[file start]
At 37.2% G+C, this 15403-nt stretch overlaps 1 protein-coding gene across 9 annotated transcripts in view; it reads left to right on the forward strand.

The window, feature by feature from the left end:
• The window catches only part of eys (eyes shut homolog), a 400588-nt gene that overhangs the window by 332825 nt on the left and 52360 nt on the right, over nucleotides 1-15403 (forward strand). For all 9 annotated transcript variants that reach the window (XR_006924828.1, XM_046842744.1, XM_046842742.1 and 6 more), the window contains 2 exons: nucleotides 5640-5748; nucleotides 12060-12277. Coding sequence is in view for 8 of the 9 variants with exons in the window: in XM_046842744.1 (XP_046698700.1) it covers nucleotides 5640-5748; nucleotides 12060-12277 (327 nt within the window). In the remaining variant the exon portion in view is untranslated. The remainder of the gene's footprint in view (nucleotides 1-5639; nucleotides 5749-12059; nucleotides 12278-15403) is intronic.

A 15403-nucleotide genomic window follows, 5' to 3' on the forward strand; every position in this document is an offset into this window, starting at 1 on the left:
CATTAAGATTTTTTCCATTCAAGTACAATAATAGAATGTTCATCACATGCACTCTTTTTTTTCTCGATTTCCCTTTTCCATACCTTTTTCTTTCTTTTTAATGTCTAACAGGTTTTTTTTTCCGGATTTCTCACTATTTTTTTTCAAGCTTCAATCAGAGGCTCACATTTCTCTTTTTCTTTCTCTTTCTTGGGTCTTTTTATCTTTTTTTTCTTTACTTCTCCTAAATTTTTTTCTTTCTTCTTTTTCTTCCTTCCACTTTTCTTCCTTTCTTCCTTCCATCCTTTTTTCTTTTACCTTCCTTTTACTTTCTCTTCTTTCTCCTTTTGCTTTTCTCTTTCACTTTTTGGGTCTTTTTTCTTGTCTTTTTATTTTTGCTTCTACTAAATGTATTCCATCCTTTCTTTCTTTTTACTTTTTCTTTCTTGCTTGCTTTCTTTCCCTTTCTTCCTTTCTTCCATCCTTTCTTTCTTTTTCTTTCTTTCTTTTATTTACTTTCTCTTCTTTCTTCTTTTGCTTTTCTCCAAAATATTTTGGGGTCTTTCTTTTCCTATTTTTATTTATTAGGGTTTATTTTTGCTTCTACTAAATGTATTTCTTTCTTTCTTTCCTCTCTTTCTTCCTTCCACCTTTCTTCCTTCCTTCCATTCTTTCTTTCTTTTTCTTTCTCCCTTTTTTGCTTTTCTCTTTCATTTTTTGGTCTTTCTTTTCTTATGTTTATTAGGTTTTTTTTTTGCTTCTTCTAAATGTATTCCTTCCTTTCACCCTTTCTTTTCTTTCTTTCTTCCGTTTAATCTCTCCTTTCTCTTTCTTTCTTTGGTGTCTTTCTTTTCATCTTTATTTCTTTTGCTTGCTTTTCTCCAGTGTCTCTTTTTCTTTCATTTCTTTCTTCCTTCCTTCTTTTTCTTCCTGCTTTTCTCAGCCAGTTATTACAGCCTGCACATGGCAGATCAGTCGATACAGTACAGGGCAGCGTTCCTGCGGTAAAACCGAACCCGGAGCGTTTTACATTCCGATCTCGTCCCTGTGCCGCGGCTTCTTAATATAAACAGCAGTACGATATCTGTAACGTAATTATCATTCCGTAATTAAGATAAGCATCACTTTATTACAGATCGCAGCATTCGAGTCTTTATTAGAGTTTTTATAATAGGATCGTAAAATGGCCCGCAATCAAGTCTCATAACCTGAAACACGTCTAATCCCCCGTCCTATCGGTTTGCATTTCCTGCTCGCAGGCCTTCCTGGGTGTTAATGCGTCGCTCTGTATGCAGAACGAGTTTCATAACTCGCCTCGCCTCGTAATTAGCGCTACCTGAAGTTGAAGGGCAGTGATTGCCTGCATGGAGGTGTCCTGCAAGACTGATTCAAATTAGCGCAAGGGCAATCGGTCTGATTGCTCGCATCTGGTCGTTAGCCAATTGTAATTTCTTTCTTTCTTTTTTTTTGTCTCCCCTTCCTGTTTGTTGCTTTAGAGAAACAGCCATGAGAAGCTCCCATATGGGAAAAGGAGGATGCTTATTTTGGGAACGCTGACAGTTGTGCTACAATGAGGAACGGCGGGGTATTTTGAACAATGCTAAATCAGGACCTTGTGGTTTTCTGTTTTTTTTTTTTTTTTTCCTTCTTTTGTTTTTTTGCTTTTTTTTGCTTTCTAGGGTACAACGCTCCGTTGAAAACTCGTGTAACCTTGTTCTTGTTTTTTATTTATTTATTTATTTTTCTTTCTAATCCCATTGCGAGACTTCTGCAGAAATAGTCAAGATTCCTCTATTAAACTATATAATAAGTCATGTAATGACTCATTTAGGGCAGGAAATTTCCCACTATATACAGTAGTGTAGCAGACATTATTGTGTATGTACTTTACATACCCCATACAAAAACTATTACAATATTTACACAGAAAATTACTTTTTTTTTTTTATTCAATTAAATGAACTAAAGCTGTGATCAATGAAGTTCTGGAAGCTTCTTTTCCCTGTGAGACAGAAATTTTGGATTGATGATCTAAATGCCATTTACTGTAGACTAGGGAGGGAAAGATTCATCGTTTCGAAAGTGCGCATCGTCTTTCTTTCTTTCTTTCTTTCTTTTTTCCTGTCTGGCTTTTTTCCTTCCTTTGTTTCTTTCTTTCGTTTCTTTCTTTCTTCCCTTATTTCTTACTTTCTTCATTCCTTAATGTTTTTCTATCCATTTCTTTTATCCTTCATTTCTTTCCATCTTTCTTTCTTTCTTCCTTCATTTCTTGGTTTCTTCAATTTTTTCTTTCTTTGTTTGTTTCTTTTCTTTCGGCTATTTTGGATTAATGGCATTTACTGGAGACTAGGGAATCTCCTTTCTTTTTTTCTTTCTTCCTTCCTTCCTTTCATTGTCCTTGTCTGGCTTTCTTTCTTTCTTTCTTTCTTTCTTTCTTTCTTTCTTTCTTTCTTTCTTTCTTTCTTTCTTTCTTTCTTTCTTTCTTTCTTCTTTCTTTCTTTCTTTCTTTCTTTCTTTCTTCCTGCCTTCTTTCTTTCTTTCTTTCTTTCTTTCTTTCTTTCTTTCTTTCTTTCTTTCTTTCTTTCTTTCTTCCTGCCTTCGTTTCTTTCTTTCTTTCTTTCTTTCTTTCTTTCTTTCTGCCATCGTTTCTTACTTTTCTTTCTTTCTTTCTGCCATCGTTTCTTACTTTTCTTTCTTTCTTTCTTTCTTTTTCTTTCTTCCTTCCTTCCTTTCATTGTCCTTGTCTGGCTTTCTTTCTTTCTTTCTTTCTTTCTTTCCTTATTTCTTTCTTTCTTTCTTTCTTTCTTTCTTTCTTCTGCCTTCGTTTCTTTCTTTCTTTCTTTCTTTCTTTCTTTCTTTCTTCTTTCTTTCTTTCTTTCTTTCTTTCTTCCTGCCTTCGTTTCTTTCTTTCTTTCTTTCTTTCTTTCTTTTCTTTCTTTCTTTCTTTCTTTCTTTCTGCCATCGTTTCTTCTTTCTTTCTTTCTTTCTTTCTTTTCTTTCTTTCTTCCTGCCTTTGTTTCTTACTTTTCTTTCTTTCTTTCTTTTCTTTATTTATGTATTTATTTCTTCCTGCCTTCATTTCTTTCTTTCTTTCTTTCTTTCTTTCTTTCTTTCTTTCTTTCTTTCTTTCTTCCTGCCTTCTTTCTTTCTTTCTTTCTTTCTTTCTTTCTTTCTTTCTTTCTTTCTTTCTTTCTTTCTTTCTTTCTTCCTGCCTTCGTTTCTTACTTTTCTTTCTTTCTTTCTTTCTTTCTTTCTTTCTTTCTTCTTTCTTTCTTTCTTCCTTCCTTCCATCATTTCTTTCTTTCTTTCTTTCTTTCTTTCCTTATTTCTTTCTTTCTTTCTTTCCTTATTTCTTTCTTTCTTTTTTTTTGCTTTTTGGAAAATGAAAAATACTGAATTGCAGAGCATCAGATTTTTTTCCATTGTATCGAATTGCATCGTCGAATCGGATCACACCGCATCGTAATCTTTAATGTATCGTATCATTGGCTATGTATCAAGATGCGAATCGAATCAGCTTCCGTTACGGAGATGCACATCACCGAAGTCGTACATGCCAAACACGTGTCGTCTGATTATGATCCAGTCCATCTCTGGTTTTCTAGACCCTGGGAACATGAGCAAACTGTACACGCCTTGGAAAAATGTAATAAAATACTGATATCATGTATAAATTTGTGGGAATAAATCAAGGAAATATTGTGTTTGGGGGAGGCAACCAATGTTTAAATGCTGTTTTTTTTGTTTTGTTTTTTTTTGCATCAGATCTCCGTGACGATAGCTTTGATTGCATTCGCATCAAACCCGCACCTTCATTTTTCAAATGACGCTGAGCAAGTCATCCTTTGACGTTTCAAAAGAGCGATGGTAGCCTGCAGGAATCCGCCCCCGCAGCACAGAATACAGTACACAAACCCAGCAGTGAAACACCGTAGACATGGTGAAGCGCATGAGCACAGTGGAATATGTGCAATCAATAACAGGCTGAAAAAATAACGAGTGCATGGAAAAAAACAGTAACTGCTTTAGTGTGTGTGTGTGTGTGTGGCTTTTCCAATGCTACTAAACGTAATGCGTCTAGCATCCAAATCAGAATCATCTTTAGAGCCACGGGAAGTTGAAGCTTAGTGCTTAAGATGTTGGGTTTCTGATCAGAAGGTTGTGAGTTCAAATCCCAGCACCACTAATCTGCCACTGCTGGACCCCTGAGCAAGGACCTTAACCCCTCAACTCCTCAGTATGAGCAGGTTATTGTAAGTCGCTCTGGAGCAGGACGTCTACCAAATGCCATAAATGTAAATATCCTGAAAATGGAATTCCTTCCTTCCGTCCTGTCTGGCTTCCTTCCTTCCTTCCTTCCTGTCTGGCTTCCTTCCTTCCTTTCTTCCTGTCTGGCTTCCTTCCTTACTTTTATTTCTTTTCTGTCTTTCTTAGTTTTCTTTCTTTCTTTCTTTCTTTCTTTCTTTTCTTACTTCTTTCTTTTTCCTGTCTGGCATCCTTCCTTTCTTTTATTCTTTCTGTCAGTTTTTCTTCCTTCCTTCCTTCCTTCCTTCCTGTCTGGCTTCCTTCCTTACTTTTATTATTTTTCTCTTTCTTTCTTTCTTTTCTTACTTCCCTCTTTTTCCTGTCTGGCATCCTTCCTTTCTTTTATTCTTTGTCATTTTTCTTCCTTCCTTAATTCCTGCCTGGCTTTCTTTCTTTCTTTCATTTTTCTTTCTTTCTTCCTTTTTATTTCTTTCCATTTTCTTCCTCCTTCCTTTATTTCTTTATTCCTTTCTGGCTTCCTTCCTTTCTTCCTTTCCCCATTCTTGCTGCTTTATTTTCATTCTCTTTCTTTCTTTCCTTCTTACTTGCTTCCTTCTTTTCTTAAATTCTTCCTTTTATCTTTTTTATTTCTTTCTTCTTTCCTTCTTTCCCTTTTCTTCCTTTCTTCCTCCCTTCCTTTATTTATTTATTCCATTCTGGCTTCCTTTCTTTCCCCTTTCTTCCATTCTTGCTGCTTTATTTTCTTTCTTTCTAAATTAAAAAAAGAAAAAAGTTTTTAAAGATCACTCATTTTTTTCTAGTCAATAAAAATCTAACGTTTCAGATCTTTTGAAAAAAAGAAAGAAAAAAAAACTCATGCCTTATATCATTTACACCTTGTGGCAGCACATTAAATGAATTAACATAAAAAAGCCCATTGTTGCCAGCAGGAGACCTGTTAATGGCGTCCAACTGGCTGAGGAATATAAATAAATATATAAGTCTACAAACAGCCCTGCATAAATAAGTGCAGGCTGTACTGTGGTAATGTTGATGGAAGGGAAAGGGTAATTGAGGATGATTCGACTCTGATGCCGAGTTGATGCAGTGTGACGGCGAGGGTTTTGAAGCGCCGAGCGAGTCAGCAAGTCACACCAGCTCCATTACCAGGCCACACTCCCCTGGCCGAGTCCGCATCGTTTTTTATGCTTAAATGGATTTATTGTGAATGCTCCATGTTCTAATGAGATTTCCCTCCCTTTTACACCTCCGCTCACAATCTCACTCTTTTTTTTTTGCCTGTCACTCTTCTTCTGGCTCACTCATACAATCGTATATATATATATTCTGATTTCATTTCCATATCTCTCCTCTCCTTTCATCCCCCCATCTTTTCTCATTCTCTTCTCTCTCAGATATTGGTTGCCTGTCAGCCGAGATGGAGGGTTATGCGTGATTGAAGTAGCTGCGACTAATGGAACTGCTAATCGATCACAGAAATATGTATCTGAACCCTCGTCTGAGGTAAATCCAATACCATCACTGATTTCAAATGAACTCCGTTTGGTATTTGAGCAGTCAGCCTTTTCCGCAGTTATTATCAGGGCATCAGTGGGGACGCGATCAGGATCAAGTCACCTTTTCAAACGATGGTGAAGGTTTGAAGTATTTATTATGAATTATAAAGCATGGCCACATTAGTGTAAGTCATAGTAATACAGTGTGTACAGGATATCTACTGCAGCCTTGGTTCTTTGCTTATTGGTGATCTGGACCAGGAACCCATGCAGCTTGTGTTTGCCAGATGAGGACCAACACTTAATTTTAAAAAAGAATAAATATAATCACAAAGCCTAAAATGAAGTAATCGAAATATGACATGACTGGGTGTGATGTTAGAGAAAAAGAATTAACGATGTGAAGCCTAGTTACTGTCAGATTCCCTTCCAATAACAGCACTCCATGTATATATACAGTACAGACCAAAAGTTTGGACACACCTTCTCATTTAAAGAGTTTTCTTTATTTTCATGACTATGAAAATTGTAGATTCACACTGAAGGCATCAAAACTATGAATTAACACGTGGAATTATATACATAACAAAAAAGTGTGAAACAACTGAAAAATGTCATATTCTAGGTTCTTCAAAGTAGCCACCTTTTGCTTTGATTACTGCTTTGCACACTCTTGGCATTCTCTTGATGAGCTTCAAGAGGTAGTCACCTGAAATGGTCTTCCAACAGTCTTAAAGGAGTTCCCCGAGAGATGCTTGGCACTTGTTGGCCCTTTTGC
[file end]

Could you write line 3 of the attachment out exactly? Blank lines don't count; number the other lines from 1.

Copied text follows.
• The window catches only part of eys (eyes shut homolog), a 400588-nt gene that overhangs the window by 332825 nt on the left and 52360 nt on the right, over nucleotides 1-15403 (forward strand). For all 9 annotated transcript variants that reach the window (XR_006924828.1, XM_046842744.1, XM_046842742.1 and 6 more), the window contains 2 exons: nucleotides 5640-5748; nucleotides 12060-12277. Coding sequence is in view for 8 of the 9 variants with exons in the window: in XM_046842744.1 (XP_046698700.1) it covers nucleotides 5640-5748; nucleotides 12060-12277 (327 nt within the window). In the remaining variant the exon portion in view is untranslated. The remainder of the gene's footprint in view (nucleotides 1-5639; nucleotides 5749-12059; nucleotides 12278-15403) is intronic.